The Corner

National Security & Defense

Trump Gets His Space Force. Now Comes the Hard Part.

President Donald Trump holds a space toy as he participates in a signing ceremony for Space Policy Directive at the White House in Washington, D.C., December 11, 2017. (Carlos Barria/Reuters)

The Democratic-controlled House Armed Services Committee has voted to give Trump his Space Force, though they want it called the “Space Corps” to match the bill they passed under GOP control in 2017. The details of the bill are, in the larger scheme of things, less important than the fact that a bipartisan group of congressmen and congresswomen have now voted to establish a new branch of the U.S. Armed Forces. After the bill is reconciled with the one passed by the Senate, it will be sent to the White House where, unless something goes very wrong, President Trump will sign it.

The committee chairman Adam Smith (D., Wash) was quoted saying: “I hope Democrats understand this is not President Trump’s idea.” He’s quite right; the Space Force idea has been floating around since at least the early 1960s. Trump, however, is the first president to publicly support the idea and, in spite of opposition from within the DoD, to put real political capital into the project. No Trump, no Space Force.

Now comes the hard part. To put it in terms that Trump the developer will understand, Congress has given him a building permit. It does not cover everything he wanted, but it’s a good start. Actually building the Space Force is now going to be to be up to the people the president chooses for the job. It would not be wise to give the work to people who didn’t like the concept in the first place.

Great and lasting institutions almost always have what Howard Bloom called the “founder effect.” The U.S. Army still bears the imprint of George Washington, the Navy has John Paul Jones, and the Air Force has general Hap Arnold. Since whoever is picked as the first commander of the Space Force will mold the new service in ways that will play out over decades, if not centuries, it is vital that Trump chooses someone with vision and real moral courage.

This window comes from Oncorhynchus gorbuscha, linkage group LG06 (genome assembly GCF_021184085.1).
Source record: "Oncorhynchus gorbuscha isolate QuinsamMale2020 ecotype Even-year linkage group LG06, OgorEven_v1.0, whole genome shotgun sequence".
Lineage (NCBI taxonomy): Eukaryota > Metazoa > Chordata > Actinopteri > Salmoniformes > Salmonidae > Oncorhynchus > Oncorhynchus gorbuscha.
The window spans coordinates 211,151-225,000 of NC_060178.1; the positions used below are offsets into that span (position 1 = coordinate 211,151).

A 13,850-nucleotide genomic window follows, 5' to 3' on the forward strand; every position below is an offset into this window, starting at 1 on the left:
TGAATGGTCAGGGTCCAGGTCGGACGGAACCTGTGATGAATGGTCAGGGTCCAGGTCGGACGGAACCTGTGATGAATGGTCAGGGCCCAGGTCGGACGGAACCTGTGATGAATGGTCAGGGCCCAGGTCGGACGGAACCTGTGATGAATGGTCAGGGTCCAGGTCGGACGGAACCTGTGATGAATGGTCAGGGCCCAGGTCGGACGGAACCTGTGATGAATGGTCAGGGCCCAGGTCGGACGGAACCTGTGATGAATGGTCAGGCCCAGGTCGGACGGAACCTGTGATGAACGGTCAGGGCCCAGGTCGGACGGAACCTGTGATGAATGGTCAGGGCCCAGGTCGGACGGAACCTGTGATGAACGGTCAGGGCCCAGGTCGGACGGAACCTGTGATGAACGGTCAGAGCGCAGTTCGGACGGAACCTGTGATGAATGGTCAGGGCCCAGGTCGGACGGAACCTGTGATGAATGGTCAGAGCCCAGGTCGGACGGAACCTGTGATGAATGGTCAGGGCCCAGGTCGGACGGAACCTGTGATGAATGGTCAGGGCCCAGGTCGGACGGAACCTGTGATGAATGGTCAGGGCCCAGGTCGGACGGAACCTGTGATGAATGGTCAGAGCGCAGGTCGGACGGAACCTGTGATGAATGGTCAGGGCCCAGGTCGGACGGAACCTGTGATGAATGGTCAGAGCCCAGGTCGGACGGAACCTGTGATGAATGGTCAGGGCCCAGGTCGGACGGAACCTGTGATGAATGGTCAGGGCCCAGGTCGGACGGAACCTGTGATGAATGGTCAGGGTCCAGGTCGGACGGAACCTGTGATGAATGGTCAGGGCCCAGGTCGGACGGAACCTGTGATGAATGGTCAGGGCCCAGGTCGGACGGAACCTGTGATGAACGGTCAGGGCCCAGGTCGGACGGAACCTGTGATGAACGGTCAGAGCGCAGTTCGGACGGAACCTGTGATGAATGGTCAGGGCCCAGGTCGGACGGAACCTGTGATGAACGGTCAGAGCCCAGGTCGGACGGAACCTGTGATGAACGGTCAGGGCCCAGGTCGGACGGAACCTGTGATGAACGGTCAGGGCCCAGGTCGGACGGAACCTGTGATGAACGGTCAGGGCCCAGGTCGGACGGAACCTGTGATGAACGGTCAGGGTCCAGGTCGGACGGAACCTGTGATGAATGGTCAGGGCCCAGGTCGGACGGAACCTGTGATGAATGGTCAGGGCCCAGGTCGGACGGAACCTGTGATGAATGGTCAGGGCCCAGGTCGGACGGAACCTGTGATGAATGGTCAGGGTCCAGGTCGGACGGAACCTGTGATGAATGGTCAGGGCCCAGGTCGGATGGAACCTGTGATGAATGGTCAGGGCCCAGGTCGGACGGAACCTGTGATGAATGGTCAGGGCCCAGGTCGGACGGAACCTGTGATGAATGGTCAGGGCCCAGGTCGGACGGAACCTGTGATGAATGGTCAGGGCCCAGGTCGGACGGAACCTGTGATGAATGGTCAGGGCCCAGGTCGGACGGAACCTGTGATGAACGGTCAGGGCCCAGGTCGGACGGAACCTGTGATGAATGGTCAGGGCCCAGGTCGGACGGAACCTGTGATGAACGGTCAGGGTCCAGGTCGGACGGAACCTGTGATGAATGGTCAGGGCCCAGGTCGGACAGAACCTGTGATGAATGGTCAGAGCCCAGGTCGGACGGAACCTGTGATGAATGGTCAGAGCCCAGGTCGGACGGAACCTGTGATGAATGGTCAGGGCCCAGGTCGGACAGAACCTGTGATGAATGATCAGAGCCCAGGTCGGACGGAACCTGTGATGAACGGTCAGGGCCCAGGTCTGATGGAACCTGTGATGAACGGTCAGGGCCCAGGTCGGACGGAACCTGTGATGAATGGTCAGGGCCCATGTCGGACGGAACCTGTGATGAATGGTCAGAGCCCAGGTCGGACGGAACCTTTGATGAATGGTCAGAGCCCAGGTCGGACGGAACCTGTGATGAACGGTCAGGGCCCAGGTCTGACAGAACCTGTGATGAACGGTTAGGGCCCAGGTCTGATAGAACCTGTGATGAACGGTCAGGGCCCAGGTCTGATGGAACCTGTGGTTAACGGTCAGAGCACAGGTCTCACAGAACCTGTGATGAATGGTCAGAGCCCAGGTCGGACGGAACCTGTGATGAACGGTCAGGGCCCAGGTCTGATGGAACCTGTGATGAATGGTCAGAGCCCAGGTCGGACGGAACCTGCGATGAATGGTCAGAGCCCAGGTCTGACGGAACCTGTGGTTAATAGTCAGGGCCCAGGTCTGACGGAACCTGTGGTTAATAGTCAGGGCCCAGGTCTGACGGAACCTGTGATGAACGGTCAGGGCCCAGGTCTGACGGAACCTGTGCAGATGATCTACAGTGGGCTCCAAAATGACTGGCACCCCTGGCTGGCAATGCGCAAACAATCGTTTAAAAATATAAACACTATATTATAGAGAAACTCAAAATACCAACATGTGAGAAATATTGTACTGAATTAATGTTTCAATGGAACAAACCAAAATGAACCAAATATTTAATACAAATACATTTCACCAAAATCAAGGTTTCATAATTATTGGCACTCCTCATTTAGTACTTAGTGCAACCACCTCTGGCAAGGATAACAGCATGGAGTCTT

If, as now seems likely, the first head of the Space Force is someone from inside the Air Force seraglio, the results could be disappointing at best. Many of the management flaws in the current USAF approach to space could be replicated inside the Space Force — unless the senior leaders are willing to decisively break with the old way of doing things. This will not be easy, since the space service will remain embedded inside the department of the Air Force.

The idea that the Space Force will replicate the relationship between the Marine Corps and the Navy is dangerously misleading. Sailors and Marines have had centuries to work out how to get along: They are both sea services and, one way or another, are both devoted to giving America the sea power she needs.

The Air Force quite rightly concentrates on building and operating America’s air power. Space power has long been a secondary mission. The Space Force will operate in an entirely different domain, if only because the laws of physics that apply inside Earth’s atmosphere do not apply in space.

Trump’s choice to head the Space Force may very well be one of the most important and historic hiring decisions of his Presidency. He might want to keep in mind that, in 1939, with a world war looming ever closer, Franklin Roosevelt picked George Marshall to be U.S. Army Chief of Staff. As best-selling historian Andrew Roberts puts it: “Marshall stood no higher than thirty-fourth in Army seniority . . . the fifth-ranking soldier eligible for promotion for the top post.” Picking Marshall may have been the single best decision FDR ever made. George Marshall created the U.S. Army that helped win World War II and later give his name to the Marshall Plan, which helped create the modern and prosperous Europe that exists today. One hopes that President Trump will choose as wisely and as well as Roosevelt did.


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